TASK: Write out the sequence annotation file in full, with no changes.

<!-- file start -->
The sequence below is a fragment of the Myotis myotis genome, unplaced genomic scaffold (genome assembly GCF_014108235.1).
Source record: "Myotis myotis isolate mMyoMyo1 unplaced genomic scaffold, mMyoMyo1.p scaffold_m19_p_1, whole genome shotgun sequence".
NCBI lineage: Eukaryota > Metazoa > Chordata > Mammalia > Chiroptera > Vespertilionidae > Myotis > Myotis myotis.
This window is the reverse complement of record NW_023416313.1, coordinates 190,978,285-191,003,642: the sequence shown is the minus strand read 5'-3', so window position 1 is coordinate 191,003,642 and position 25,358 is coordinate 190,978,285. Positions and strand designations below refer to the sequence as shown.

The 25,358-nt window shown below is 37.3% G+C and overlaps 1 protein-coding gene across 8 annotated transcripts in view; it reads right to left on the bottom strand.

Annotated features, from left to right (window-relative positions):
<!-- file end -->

The sequence below is a fragment of the Myotis myotis genome, unplaced genomic scaffold (genome assembly GCF_014108235.1).
Source record: "Myotis myotis isolate mMyoMyo1 unplaced genomic scaffold, mMyoMyo1.p scaffold_m19_p_1, whole genome shotgun sequence".
NCBI lineage: Eukaryota > Metazoa > Chordata > Mammalia > Chiroptera > Vespertilionidae > Myotis > Myotis myotis.
This window is the reverse complement of record NW_023416313.1, coordinates 190,978,285-191,003,642: the sequence shown is the minus strand read 5'-3', so window position 1 is coordinate 191,003,642 and position 25,358 is coordinate 190,978,285. Positions and strand designations below refer to the sequence as shown.

The 25,358-nt window shown below is 37.3% G+C and overlaps 1 protein-coding gene across 8 annotated transcripts in view; it reads right to left on the bottom strand.

Annotated features, from left to right (window-relative positions):